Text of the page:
TWO entrepreneurs have urged small and medium enterprises (SMEs) to create and nurture the right relationships across their business value chain to sustain their businesses.
Credible and sustained relationship with suppliers, clients and financial institutions over time, they explained, was a panacea to the challenge of funding that most SMEs complained of.
Contributing to a discussion on funding for businesses at the foruth African SME Summit in Accra, a South-Africa based entrepreneur, Mr Simon Mtsuki, said many entrepreneurs “see the banks as the only source of funding for their business but with proven credibility with the right people, they can start their business without having to rely on banks for funding.”
“When we think about finance, we only think from an investor perspective; but the truth is that you don’t need cash from the bank all the time to finance operations, product development or whatever you need it for. Sometimes what you need is not cash but relationship. If you have the right relationships, sometimes you don’t need money from the bank, you only need the relationships. Don’t undermine the relationships that you create with your clients and your suppliers because those may be the very finance you need,” he said.
He said being able to build credibility and trust with the stakeholders over time would help them develop a direct interest in the business, which would inure to the benefit of the entrepreneur at the end of the day.
“They build relationships with their clients but not with their banks. They call their banks only when they need something. If you build the right relationship with them, they will be interested in your wellbeing,” he said.
Another panellist, who is the founder of Direct Savings and Loans, Mr Ben Adu-Owusu, said businesses would require money to scale up their businesses and not to entirely rely on it at the start of the business.
He urged SMEs to see how they could raise money to support their ideas instead of allowing themselves to be limited by their inability to access funds from the bank.
Using himself as a case study, Mr Adu-Owusu said he had to sell some of his assets when he started his business but with time he was able to scale up.
“You have to invest in your idea to make it work. Look around yourself and see what you can do to develop the idea,” he said.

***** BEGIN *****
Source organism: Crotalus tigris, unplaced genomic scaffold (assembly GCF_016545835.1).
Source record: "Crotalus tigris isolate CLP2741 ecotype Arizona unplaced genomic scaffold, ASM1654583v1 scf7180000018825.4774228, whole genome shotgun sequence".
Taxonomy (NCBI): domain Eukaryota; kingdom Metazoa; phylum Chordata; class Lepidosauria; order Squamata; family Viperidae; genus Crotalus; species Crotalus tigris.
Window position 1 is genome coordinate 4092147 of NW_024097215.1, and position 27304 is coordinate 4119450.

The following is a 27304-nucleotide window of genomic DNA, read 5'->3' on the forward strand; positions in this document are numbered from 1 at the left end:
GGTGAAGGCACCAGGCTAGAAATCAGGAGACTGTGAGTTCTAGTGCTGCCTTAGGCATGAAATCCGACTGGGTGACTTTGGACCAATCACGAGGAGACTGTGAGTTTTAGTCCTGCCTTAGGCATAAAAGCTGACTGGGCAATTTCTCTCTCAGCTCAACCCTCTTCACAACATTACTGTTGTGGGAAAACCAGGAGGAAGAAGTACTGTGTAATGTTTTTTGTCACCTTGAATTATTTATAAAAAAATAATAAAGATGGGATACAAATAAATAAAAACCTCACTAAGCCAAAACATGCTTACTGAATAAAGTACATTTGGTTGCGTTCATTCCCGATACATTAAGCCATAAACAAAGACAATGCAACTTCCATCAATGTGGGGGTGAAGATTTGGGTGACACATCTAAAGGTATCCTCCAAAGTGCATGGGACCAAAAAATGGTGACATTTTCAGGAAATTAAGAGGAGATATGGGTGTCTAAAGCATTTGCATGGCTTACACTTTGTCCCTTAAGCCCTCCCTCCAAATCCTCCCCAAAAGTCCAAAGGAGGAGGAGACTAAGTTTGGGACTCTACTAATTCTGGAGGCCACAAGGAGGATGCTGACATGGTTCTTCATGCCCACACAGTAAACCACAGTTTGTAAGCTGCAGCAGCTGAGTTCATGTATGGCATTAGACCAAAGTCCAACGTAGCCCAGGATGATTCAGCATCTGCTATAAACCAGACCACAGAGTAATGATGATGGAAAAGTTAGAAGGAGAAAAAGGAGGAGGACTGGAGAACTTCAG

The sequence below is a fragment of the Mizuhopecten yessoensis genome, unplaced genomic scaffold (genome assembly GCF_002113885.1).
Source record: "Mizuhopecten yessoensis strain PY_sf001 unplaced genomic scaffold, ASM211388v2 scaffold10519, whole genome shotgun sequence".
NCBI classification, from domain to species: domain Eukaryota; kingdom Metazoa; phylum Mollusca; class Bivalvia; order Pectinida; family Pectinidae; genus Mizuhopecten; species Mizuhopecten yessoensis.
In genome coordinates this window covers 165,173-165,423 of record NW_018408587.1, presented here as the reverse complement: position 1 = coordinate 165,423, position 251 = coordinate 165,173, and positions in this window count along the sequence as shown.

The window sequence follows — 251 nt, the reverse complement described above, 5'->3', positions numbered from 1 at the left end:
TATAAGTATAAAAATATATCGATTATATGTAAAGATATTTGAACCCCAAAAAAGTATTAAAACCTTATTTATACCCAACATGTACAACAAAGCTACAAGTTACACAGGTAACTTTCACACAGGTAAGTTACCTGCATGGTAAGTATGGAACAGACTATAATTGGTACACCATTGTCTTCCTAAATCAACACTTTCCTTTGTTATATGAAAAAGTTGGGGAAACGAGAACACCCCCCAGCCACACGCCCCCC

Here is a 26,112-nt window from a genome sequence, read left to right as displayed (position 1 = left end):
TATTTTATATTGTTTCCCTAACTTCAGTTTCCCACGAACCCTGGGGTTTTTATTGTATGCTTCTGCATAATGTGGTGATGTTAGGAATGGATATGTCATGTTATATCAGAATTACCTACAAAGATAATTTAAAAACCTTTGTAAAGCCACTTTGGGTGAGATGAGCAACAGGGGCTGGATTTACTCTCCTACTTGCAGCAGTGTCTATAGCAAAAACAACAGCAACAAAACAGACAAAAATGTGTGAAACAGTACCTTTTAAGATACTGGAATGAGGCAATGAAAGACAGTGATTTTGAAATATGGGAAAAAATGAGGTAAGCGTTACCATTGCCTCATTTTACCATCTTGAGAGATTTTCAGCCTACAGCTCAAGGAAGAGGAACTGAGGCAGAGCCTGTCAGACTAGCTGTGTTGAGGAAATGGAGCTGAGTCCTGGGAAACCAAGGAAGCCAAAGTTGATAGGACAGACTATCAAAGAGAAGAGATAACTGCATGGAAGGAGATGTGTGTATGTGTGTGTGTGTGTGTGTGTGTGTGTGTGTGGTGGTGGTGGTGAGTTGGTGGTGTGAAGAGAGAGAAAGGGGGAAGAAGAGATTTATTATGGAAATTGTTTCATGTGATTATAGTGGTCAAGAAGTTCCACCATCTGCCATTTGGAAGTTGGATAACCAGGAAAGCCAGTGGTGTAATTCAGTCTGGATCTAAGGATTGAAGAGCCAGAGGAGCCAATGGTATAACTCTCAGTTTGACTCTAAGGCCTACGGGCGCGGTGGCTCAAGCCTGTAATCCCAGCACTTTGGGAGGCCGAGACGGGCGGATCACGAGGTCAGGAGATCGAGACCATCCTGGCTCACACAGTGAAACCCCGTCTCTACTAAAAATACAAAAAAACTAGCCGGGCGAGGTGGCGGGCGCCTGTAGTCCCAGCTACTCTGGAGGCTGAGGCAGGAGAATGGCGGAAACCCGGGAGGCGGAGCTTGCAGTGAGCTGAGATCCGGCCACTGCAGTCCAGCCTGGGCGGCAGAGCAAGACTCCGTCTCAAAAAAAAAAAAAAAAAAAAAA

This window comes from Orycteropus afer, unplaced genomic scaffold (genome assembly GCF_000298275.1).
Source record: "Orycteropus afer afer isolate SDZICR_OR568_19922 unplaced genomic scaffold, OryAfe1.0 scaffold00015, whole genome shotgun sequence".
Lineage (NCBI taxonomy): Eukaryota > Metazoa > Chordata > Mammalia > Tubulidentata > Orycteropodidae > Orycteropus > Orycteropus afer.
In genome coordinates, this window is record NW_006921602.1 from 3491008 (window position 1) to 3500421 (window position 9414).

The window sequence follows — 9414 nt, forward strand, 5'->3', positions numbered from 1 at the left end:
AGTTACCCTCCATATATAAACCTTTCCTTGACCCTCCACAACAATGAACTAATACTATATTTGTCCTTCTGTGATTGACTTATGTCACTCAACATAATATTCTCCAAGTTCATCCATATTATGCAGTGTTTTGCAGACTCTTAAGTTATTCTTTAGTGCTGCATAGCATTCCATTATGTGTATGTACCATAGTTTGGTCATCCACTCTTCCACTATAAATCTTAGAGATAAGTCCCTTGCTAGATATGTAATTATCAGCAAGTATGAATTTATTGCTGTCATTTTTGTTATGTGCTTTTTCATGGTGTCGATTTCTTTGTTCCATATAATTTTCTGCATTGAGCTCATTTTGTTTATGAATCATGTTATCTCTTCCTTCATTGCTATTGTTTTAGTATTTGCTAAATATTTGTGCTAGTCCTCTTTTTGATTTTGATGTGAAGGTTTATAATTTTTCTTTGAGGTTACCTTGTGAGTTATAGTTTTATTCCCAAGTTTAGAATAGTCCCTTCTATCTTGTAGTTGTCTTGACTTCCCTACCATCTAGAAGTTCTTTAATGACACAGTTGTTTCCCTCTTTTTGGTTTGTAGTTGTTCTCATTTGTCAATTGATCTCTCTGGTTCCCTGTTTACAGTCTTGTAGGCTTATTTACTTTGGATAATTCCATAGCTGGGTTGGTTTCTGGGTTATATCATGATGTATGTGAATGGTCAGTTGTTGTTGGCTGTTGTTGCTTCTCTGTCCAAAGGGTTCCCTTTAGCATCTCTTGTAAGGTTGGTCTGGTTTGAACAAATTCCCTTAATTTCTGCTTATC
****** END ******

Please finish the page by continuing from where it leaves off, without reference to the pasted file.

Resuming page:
Scaling up the business
Sharing his perspective on how entrepreneurs can scale up their businesses at the summit, a Visiting Faculty member at the China Europe International Business (CEIBS), Dr Uvie-Emegbo Anderson, said it was important for business owners to think big.
“If you set the bar too low, it will be easy for you to achieve it. If you are thinking of an idea, think big because the ambition must be big enough,” he said.
Dr Anderson also said for businesses wanting to scale into other markets, it was important to mind the gaps and be able to exploit it in order to win in those markets.
He also explained that entrepreneurs must be resilient and agile to be able to easily break into the market.
“It is better to be first than to be better. You have to be agile and try and break into the market as fast as you can. Your brand name should be the verb to be used in you product category,” he said.
4TH Africa SME Summit
The African SME summit is organised by the African SME Organisation to provide a platform to educate SMEs on how to deal with challenges inherent in their businesses.
The 2017 edition was on the theme: “Micro- Multinationals – growing SMEs through digital technologies.”
The Chief Executive Officer of the African SME Organisation, Mr Yaw Asmara, said small companies were gradually changing the business economy; hence, the need to provide them with the requisite information to enable them to develop their businesses. — GB